Saturday, December 3, 2016

Everyone Settles In

 The day after I moved out my father walked outside to find a small starving kitten on the wall leading up to our building. He had just been preparing sushi and when he stretched out his hand to the kitten, he started licking it. Needless to say, my parents now have a kitten. When my dad picked him up, he fit in the palm of his hand. He brought the kitten inside, and the kitten immediately scarfed down about 3 times his weight in cat food.
The kitten, formally known as Lucky, informally known as “the black devil,” reminds us all of me as a child. After watching him run and jump and play for half an hour without pause, I finally understood what they meant when they said that having me was like having 3 kids. He can go on like this for hours until he finally passes out for his afternoon nap. Then he wakes up and continues running, jumping, and attacking. All night. He gets banished to my room at about 6 in the morning, when he gets rowdy with Pooms. Pooms does not appreciate being jumped on and attacked by a young upstart so when the hissing starts, they have to be separated. This is all well and good, unless I’m sleeping in my room at the time. I was warned one shabbat when I came home for a quiet, relaxing weekend that my room was the new “time out” zone. The door opened promptly at 6 o’clock in the morning, and one small, hyperactive black ball of fur was deposited into detention. He then initiated a cycle of whining at the door, playing in the litter box my parents had so nicely provided for him (in my room. Where I sleep), and attacking my feet. This lasted about 15 minutes until he was ejected into the hallway.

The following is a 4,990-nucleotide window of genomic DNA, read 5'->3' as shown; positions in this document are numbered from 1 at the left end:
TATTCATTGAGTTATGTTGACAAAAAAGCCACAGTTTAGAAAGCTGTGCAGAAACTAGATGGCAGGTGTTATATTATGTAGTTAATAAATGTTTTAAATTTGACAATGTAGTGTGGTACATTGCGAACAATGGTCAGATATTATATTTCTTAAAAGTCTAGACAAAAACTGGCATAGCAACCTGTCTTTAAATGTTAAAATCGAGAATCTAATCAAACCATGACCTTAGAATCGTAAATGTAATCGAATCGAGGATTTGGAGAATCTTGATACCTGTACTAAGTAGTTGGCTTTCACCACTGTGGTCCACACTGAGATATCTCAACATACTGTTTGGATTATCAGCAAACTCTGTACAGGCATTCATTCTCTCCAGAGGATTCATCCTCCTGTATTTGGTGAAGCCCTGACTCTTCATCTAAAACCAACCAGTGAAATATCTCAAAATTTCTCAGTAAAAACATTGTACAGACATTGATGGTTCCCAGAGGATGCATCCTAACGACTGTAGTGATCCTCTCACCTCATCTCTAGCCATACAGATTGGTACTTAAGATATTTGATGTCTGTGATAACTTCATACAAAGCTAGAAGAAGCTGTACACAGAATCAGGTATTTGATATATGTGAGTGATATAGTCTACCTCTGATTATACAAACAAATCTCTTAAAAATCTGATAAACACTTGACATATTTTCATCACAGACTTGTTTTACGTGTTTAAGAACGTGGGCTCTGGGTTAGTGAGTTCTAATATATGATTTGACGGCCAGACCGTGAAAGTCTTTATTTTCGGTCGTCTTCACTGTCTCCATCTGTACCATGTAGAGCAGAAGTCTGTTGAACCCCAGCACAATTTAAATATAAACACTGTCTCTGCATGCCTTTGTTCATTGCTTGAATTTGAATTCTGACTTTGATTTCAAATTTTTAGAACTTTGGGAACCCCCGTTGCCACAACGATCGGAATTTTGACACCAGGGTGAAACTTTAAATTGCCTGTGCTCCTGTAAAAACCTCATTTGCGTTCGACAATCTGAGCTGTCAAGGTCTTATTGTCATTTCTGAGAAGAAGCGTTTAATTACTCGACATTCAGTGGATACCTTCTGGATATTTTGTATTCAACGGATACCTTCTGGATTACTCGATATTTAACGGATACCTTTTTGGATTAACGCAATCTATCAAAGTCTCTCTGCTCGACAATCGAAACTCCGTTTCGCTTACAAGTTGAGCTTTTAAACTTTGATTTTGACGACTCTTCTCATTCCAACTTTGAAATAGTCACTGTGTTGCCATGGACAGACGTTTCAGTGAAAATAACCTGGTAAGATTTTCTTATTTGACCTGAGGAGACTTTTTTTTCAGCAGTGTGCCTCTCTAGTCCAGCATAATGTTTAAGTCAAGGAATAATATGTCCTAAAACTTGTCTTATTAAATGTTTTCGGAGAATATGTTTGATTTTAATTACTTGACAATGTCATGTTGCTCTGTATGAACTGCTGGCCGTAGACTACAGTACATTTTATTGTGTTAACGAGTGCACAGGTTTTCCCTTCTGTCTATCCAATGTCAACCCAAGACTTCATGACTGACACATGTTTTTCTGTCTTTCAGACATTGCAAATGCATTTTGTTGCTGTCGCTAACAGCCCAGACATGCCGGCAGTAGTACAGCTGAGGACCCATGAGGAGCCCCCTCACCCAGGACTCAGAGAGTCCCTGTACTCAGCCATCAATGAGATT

Pooms has not being taking the appearance of a new kitten very well. Lucky attacks anything that moves, especially if it’s small and four-legged. She hisses, swats at him, and then runs away. He is not deterred by this reaction and considers it a game to chase her around the house. Poor Pooms was rescued from one bully, only to get stuck with another, albeit smaller one. So if anyone wants a cat, we’ve got a few available.